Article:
75 years ago, a Chinese-Canadian broke the NHL colour barrier.

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It’s been 75 years since Chinese-Canadian hockey player Larry Kwong hit the ice for the New York Rangers, becoming the first non-Indigenous person of colour to play in the NHL. Heather Yourex-West explains the story of the “China Clipper”, and how his supporters are pushing for his impact on the sport to be formally recognized.
For Chad Soon the stories of his hockey hero often seemed impossible to find.

“My grandfather told me about Larry Kwong when I was younger. My grandfather grew up in Vancouver’s Chinatown where he was a huge hero,” Soon recalls. “I would search for stories in my hockey books and hockey magazines but I could never find anything.”

It struck Soon, an elementary teacher from Vernon, B.C., that something needed to change.

In a time when Chinese Canadians did not have the right to vote, when the Chinese Exclusion Act prevented people of Chinese origin from immigrating to Canada, a Chinese-Canadian kid from British Columbia was excelling on the ice.

“Larry Kwong played against some of the best of all time, Jean Béliveau rated him as a great hockey player, Dickie Moore said he could do it all. Larry once scored two goals on Jacques Plante in 47 seconds,” said Soon.

In 1946, Kwong began playing with the New York Rovers, the New York Rangers’ farm team. He was the leading scorer and packed Madison Square Gardens with fans from the city’s Chinese community. There were rumours that year that Kwong would get called up to the NHL but it didn’t happen.

“Player after player got called up ahead of him. I think (the NHL) was afraid of change.”

Kwong would have to wait two long years but on March 13, 1948, his time finally came and for one single shift, Kwong skated in the NHL, a New York Ranger at the Montreal Forum.

“When you think about him stepping on the ice whether it’s with the Rangers, the Rovers, playing in the Quebec Senior Hockey League, and then eventually playing and coaching in Europe. He was breaking barriers everywhere,” said Moezine Hasham, founder of Hockey 4 Youth, an organization that works to make hockey more accessible to newcomer youth who may not otherwise have a chance to play.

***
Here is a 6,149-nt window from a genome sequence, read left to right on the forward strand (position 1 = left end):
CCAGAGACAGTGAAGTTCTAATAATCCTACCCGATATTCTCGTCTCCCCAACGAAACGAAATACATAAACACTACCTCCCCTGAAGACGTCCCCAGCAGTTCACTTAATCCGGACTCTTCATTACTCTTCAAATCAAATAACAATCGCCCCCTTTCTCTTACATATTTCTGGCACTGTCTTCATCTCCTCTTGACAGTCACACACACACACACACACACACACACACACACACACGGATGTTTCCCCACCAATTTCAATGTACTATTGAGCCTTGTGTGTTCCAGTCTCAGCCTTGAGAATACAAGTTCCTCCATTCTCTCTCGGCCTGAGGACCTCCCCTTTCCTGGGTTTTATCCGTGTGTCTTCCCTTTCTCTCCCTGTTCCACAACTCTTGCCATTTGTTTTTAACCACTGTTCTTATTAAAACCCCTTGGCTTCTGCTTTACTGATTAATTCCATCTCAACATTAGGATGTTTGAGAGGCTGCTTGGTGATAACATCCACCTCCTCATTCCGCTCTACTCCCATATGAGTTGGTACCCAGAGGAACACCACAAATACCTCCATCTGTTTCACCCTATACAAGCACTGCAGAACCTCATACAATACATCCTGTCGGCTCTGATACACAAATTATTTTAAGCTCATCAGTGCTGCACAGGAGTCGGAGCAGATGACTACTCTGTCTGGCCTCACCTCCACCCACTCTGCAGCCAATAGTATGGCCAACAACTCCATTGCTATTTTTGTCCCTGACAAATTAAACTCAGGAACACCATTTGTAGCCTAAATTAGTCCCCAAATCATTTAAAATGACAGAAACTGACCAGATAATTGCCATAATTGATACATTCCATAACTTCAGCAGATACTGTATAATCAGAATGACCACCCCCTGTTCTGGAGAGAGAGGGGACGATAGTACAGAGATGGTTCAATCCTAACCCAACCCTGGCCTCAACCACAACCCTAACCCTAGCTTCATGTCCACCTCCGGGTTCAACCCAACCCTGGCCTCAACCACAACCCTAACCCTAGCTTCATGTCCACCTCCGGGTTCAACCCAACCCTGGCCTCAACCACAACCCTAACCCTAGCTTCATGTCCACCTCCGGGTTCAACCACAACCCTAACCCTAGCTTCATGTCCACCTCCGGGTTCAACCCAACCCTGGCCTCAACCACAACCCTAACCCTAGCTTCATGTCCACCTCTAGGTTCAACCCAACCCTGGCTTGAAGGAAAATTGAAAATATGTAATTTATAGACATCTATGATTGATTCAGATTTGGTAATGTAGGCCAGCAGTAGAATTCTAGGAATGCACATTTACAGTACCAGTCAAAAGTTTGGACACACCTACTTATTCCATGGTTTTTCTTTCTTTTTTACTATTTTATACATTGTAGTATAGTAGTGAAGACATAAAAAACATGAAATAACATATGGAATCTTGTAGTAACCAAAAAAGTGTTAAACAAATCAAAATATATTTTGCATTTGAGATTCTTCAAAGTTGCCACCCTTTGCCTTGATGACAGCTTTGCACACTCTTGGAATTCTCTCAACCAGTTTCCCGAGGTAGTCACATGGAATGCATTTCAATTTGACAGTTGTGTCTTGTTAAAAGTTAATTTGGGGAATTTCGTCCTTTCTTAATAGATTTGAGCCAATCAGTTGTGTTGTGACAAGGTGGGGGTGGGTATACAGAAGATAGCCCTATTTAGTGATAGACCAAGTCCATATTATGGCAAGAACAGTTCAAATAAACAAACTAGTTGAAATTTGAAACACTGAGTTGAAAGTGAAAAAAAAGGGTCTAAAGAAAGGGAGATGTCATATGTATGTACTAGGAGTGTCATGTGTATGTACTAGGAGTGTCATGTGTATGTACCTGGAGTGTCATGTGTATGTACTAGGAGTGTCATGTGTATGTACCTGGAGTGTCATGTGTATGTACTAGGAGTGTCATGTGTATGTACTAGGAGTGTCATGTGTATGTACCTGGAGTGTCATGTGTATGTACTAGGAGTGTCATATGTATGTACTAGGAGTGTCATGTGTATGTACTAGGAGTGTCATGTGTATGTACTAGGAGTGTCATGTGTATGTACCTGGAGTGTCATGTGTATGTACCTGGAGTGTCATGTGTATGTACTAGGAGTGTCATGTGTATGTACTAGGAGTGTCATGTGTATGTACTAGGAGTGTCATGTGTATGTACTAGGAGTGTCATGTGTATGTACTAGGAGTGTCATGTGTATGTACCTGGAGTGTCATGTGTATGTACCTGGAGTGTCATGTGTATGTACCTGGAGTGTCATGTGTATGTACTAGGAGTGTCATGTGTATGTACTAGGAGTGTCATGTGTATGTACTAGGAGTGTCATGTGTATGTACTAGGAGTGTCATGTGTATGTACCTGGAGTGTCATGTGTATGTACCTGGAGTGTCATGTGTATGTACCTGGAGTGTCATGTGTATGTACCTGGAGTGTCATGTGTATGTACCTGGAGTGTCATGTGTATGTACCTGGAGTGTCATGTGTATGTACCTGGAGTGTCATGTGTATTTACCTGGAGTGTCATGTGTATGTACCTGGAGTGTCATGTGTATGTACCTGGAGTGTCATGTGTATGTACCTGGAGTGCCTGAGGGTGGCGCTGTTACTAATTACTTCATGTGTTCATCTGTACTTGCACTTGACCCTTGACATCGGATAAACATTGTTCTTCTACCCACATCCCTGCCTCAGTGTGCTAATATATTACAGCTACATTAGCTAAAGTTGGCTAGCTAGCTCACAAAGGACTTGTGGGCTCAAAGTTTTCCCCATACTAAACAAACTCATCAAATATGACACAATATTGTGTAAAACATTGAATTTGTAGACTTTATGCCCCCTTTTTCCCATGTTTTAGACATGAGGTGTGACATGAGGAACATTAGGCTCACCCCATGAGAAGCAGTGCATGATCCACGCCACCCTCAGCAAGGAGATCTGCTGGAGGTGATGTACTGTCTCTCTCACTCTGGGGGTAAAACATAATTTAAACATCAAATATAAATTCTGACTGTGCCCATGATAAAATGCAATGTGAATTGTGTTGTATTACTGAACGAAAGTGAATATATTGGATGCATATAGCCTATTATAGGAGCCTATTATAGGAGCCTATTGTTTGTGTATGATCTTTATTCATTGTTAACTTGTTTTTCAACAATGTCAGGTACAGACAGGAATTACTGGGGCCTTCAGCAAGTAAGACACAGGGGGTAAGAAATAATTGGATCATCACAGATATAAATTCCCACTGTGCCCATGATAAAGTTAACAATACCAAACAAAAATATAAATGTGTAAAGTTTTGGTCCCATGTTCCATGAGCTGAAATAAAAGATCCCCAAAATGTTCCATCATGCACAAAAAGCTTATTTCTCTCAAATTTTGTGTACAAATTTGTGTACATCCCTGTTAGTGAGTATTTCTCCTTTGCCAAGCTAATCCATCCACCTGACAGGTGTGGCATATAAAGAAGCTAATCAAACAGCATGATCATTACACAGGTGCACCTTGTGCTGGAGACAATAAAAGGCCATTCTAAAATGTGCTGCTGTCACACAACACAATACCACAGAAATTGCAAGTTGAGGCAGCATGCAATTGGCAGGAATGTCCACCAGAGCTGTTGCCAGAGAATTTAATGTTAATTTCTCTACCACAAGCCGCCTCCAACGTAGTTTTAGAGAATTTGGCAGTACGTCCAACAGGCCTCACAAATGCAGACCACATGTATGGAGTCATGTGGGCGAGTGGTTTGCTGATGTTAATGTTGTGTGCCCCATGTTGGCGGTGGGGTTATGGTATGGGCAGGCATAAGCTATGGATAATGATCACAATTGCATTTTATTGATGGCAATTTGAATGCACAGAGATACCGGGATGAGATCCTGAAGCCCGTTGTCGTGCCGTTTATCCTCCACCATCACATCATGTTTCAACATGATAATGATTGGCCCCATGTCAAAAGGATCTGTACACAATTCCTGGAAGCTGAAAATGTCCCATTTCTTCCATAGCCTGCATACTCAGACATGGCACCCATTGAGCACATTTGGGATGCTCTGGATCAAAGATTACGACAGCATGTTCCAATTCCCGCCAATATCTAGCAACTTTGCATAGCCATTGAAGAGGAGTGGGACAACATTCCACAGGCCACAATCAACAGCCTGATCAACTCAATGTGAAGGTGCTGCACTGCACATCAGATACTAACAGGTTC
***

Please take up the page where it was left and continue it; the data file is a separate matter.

“Larry meant so much to me. I had my fair share of racism going through the minor hockey system and I know that Larry faced racism too. The perseverance he showed is an inspiration for me but it’s also an inspiration for our kids to know that hockey can be a place of belonging,” Hasham said.

Hasham and Soon are among a group of supporters who are now petitioning for Larry Kwong to be inducted into Canada’s Hockey Hall of Fame so that his story as a barrier-breaking builder of the sport can be permanently recognized.

“My grandfather never thought he was any kind of big deal himself,” Samantha Heinz said of Larry Kwong, who died in March 2018 at the age of 94. “It wasn’t until Chad (Soon) came into his life that I think he realized that he really did make a difference and could share his story to make a difference in people’s lives.”

Heinz and her mother now spend time sharing Kwong’s story with the next generation, hoping to ensure his achievements are never forgotten.

“I think the more we can talk about his story and say here is someone in the hockey world that in a predominantly white sport we can share his story and let people know that he was there and he was ready to play.”

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